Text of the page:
What was abusive and dangerous about the Bush administration’s version of the States Secret privilege — just as the Obama/Biden campaign pointed out – was that it was used not (as originally intended) to argue that specific pieces of evidence or documents were secret and therefore shouldn’t be allowed in a court case, but instead, to compel dismissal of entire lawsuits in advance based on the claim that any judicial adjudication of even the most illegal secret government programs would harm national security. Thatis the theory that caused the bulk of the controversy when used by the Bush DOJ — because it shields entire government programs from any judicial scrutiny – and it is that exact version of the privilege that the Obama DOJ yesterday expressly advocated (and, by implication, sought to preserve for all Presidents, including Obama).
Greenwald ends his piece by misconstruing a remark made by Marc Ambinder – who in fairness to Greenwald probably misunderstands the essence of this issue – and turning it into a strawman he can take down. This is Greenwald at his worst – but the start of the article is Greenwald at his best, explaining succinctly and cleary why outrage is called for. I’m sure Greenwald mocks Ambinder only because his comments are illustrative of the wrong-headed Washington establishment thinking.
More important though is the question of, ‘What’s next?’ Greenwald clearly explains how this use of the state secrets privilege is abusive – and how Obama and Biden clearly opposed it when used by Bush. So, how do we begin to pressure Obama to change this position?
David J. Morris, a former Marine, attended the Survival, Evasion, Resistance, Escape (SERE) program whose purpose was to train US soldiers to withstand torture but whose techniques migrated to interrogation of prisoners after the Bush administration pushed for “enhanced interrogation.” Morris writes of his experience being subjected to these techniques:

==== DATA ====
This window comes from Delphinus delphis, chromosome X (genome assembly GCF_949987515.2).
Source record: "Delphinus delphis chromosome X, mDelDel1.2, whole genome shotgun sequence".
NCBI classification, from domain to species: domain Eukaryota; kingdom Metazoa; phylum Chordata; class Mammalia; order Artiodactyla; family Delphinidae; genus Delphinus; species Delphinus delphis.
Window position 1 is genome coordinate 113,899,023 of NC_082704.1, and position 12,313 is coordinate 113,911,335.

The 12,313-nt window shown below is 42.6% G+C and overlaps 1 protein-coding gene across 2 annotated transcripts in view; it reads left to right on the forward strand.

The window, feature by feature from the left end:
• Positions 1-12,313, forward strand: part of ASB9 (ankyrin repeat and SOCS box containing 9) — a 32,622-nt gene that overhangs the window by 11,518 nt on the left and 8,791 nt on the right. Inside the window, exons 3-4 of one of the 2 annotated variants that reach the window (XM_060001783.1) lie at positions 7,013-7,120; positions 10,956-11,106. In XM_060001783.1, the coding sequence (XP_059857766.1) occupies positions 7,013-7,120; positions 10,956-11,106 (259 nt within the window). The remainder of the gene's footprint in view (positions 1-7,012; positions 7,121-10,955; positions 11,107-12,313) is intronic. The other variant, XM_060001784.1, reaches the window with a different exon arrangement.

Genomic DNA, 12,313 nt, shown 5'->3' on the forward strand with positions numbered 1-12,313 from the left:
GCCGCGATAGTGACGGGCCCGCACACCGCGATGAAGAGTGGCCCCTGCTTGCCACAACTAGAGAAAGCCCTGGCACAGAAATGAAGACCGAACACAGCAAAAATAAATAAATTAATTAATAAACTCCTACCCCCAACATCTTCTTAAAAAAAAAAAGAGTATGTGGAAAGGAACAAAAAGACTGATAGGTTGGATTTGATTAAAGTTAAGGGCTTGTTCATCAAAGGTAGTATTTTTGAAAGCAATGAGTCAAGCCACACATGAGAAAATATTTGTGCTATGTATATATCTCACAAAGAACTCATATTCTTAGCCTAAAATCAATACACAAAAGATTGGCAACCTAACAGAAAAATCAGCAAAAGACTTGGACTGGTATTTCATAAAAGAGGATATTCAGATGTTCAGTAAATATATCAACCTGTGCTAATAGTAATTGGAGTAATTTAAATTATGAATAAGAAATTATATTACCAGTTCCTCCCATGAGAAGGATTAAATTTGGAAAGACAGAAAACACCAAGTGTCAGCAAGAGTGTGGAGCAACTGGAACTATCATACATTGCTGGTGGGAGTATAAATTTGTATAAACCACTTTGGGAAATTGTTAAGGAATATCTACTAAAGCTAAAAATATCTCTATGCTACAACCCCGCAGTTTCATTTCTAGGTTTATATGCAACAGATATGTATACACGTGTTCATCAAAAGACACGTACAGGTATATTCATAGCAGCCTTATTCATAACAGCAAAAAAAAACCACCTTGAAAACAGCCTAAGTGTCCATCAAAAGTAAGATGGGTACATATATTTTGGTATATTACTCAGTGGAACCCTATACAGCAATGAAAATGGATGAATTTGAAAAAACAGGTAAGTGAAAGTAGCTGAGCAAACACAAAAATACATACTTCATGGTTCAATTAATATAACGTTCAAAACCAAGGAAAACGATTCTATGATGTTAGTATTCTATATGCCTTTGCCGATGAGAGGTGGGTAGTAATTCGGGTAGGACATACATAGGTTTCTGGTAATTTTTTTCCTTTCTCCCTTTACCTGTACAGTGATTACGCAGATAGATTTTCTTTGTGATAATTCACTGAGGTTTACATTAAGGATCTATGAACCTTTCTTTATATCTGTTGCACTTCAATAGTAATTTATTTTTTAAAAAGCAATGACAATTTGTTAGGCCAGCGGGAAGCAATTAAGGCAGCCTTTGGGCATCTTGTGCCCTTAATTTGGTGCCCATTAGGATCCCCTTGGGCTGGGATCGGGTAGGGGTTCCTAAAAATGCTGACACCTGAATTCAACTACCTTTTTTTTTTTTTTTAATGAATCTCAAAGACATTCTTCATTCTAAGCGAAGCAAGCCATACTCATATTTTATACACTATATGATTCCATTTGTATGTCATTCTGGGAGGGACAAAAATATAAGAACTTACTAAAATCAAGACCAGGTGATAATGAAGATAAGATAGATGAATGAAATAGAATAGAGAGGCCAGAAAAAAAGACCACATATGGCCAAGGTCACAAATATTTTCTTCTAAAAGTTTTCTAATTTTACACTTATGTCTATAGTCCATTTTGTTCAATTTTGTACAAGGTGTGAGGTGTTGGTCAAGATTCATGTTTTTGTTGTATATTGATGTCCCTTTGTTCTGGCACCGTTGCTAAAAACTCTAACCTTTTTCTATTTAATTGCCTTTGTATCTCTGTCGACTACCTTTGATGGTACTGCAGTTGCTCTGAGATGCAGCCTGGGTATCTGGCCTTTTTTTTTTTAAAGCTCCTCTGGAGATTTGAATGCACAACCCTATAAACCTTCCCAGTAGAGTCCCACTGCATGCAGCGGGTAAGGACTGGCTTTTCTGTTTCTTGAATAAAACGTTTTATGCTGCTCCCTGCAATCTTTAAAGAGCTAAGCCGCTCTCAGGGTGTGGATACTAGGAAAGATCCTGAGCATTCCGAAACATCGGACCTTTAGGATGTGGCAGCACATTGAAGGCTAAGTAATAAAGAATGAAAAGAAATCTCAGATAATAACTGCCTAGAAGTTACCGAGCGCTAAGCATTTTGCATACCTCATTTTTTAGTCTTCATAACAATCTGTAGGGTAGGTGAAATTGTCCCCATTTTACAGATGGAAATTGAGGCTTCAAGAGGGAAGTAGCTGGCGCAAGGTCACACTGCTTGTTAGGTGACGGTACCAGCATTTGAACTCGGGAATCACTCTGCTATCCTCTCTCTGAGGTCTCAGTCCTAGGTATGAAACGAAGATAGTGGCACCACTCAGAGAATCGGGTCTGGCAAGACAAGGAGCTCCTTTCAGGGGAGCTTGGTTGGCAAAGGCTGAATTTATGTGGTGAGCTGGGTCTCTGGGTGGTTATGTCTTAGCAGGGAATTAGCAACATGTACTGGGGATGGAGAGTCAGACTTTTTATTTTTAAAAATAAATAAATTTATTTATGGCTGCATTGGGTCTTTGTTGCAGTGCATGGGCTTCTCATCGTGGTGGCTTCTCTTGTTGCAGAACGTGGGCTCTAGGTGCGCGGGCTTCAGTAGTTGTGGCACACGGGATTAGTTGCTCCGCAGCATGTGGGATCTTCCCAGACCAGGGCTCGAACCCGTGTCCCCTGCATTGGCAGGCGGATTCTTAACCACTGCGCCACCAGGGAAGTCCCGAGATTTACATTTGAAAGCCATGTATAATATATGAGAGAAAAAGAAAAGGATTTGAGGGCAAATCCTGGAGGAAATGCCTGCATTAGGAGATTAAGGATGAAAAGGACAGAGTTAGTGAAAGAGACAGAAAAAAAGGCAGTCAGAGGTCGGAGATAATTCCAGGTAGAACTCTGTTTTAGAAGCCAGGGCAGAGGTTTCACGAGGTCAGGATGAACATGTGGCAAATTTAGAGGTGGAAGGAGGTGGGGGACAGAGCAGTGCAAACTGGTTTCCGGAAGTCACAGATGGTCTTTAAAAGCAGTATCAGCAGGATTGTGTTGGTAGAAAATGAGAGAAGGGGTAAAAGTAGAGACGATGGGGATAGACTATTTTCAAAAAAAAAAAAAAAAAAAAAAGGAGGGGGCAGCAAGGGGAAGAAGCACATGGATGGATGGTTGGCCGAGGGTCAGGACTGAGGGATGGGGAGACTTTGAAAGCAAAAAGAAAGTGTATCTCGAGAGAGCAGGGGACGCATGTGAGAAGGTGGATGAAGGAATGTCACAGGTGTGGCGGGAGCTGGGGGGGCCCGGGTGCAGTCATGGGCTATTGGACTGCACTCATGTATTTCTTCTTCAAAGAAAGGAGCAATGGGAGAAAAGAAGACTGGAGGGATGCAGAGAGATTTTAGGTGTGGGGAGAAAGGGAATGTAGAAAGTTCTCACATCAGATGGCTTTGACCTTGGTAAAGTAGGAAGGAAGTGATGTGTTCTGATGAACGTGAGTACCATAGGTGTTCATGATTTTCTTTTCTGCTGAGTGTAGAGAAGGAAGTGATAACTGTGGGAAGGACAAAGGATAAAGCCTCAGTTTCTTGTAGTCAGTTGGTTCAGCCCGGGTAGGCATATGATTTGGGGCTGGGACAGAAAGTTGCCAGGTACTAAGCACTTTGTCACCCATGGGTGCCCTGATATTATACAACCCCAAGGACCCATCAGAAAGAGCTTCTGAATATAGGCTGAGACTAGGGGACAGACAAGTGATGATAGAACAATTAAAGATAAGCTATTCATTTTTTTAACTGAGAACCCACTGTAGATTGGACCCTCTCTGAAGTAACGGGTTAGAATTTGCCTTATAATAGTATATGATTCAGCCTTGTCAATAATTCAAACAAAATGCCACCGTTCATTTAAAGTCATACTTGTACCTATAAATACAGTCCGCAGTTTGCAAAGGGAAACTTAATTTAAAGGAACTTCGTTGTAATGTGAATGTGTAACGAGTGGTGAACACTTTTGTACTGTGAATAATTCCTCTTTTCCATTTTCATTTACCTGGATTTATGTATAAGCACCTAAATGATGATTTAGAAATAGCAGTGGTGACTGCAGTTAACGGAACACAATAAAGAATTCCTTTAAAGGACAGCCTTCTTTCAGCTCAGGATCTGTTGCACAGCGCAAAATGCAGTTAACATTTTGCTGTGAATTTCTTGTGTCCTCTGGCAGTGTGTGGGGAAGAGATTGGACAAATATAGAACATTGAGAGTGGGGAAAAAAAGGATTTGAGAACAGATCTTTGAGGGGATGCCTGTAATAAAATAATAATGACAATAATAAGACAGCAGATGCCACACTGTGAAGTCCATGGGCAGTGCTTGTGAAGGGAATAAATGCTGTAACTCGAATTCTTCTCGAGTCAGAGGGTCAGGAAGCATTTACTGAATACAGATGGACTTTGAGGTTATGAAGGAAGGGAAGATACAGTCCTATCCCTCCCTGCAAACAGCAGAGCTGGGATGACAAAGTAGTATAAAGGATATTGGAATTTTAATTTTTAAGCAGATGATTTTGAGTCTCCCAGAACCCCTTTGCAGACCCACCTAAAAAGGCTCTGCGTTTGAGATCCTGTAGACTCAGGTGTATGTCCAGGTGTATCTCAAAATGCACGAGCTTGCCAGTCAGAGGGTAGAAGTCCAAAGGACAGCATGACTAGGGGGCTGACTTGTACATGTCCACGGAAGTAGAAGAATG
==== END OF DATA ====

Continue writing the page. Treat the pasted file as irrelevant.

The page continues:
I was incarcerated at SERE for only a few days, but my mind quickly disintegrated. I became convinced that I was being held in an actual prisoner of war camp. Training had stopped, from my point of view. We had crossed over into some murky shadow land where the regulations no longer applied.
[W]hy is it the GOP is so easily galvanized by sexual panic? Weird, if you ask me. This is the budget we’re talking about here. Even there, they reach, like the exhausted tacticians they are, for the culture war.
[digg-reddit-me]One of the big issues many kossacks had in responding to my post was that they objected to the term, “war” being used in describing efforts to combat terrorism.
Peter Feaver over at Foreign Policy nicely parries at least one of the points made – what he labels the “specious claims like the idea that calling it a war narrow options down to only military tools.” Feaver’s response:
On the contrary, of course, calling it a war actually has the opposite effect of expanding options: It admits the use of military and other war-like tools, but it also encompasses the rest of the non military tools in the toolbox, as I’ve argued here. Those who want to label it as something other than a war are the ones who want to limit the tools available.
What Feaver seems to support is what he calls a popular straddle that unites the semantic warriors:
Obama intends to say that we are really at war, but we will voluntarily not use all of the tools of war because we do not need to.
Although at the present, this is fine – it seems to offer the worst of all worlds should another attack occur. Politically, Obama will have boxed himself in by admitting that we are at war and at the same time, by saying that we do not need to use every tool at our disposal to win that war, a kind of anti-Powell doctrine.
The approach that I think bears the most promise – both as a solid grounding for understanding the struggle against terrorism and for creating a politically defensible position – is what I’m calling the Philip Bobitt approach. More on that in a moment.
I think it’s obvious to see why the Feaver approach ((It’s unfair to label it the Feaver approach as he actually attributes it to Obama, but for the moment, this is the least confusing way to go about explaining.)) would probably cause political damage to any candidate that embraced it if there is another attack. (Think of the mothers of the victims of an attack saying, ‘You said we didn’t need to do this, but my son died!’) At the same time, the policy of holding back would be discredited by a spectacular attack – or perhaps even a minor one. There would be a backlash. The delicate balance that would need to be struck between the war we are fighting and what we are holding back “because it is unnecessary” would necessarily come undone at the first loss of life.